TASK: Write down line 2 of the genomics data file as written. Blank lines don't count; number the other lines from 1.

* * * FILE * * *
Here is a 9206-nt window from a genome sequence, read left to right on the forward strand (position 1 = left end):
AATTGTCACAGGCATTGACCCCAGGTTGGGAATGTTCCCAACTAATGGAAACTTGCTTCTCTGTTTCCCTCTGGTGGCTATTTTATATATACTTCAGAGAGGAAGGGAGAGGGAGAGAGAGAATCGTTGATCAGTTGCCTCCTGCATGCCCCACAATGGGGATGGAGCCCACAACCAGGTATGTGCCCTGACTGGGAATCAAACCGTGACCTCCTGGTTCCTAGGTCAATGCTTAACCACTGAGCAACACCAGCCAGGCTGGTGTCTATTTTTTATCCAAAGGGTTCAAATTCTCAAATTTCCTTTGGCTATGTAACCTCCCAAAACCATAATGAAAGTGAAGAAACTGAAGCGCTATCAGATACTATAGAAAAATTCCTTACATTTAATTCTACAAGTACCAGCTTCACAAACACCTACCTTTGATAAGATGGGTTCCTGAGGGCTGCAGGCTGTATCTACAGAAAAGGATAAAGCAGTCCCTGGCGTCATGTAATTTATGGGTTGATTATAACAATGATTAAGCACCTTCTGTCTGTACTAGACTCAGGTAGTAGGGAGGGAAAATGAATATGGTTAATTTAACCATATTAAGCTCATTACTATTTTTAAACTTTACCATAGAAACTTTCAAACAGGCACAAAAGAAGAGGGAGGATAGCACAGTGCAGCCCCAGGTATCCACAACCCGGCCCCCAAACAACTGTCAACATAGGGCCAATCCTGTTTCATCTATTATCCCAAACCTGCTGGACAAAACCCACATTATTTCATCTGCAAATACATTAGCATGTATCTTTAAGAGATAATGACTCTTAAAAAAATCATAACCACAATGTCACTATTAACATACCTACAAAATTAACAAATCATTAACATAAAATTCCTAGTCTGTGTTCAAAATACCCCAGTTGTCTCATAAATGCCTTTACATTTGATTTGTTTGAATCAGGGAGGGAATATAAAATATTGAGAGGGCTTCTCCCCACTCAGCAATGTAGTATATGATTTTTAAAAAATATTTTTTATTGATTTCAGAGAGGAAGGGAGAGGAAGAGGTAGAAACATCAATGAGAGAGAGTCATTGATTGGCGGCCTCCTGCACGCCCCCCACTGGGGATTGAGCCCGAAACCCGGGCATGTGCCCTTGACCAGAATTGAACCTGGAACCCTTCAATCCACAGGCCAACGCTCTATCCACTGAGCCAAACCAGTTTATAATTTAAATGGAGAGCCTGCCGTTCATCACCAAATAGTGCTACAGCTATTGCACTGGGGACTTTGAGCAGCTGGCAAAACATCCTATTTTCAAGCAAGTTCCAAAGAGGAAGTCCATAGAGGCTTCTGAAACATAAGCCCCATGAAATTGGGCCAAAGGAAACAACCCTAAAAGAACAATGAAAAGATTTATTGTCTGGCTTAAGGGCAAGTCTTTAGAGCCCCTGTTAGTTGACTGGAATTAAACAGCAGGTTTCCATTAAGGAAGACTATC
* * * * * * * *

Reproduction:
AATTGTCACAGGCATTGACCCCAGGTTGGGAATGTTCCCAACTAATGGAAACTTGCTTCTCTGTTTCCCTCTGGTGGCTATTTTATATATACTTCAGAGAGGAAGGGAGAGGGAGAGAGAGAATCGTTGATCAGTTGCCTCCTGCATGCCCCACAATGGGGATGGAGCCCACAACCAGGTATGTGCCCTGACTGGGAATCAAACCGTGACCTCCTGGTTCCTAGGTCAATGCTTAACCACTGAGCAACACCAGCCAGGCTGGTGTCTATTTTTTATCCAAAGGGTTCAAATTCTCAAATTTCCTTTGGCTATGTAACCTCCCAAAACCATAATGAAAGTGAAGAAACTGAAGCGCTATCAGATACTATAGAAAAATTCCTTACATTTAATTCTACAAGTACCAGCTTCACAAACACCTACCTTTGATAAGATGGGTTCCTGAGGGCTGCAGGCTGTATCTACAGAAAAGGATAAAGCAGTCCCTGGCGTCATGTAATTTATGGGTTGATTATAACAATGATTAAGCACCTTCTGTCTGTACTAGACTCAGGTAGTAGGGAGGGAAAATGAATATGGTTAATTTAACCATATTAAGCTCATTACTATTTTTAAACTTTACCATAGAAACTTTCAAACAGGCACAAAAGAAGAGGGAGGATAGCACAGTGCAGCCCCAGGTATCCACAACCCGGCCCCCAAACAACTGTCAACATAGGGCCAATCCTGTTTCATCTATTATCCCAAACCTGCTGGACAAAACCCACATTATTTCATCTGCAAATACATTAGCATGTATCTTTAAGAGATAATGACTCTTAAAAAAATCATAACCACAATGTCACTATTAACATACCTACAAAATTAACAAATCATTAACATAAAATTCCTAGTCTGTGTTCAAAATACCCCAGTTGTCTCATAAATGCCTTTACATTTGATTTGTTTGAATCAGGGAGGGAATATAAAATATTGAGAGGGCTTCTCCCCACTCAGCAATGTAGTATATGATTTTTAAAAAATATTTTTTATTGATTTCAGAGAGGAAGGGAGAGGAAGAGGTAGAAACATCAATGAGAGAGAGTCATTGATTGGCGGCCTCCTGCACGCCCCCCACTGGGGATTGAGCCCGAAACCCGGGCATGTGCCCTTGACCAGAATTGAACCTGGAACCCTTCAATCCACAGGCCAACGCTCTATCCACTGAGCCAAACCAGTTTATAATTTAAATGGAGAGCCTGCCGTTCATCACCAAATAGTGCTACAGCTATTGCACTGGGGACTTTGAGCAGCTGGCAAAACATCCTATTTTCAAGCAAGTTCCAAAGAGGAAGTCCATAGAGGCTTCTGAAACATAAGCCCCATGAAATTGGGCCAAAGGAAACAACCCTAAAAGAACAATGAAAAGATTTATTGTCTGGCTTAAGGGCAAGTCTTTAGAGCCCCTGTTAGTTGACTGGAATTAAACAGCAGGTTTCCATTAAGGAAGACTATC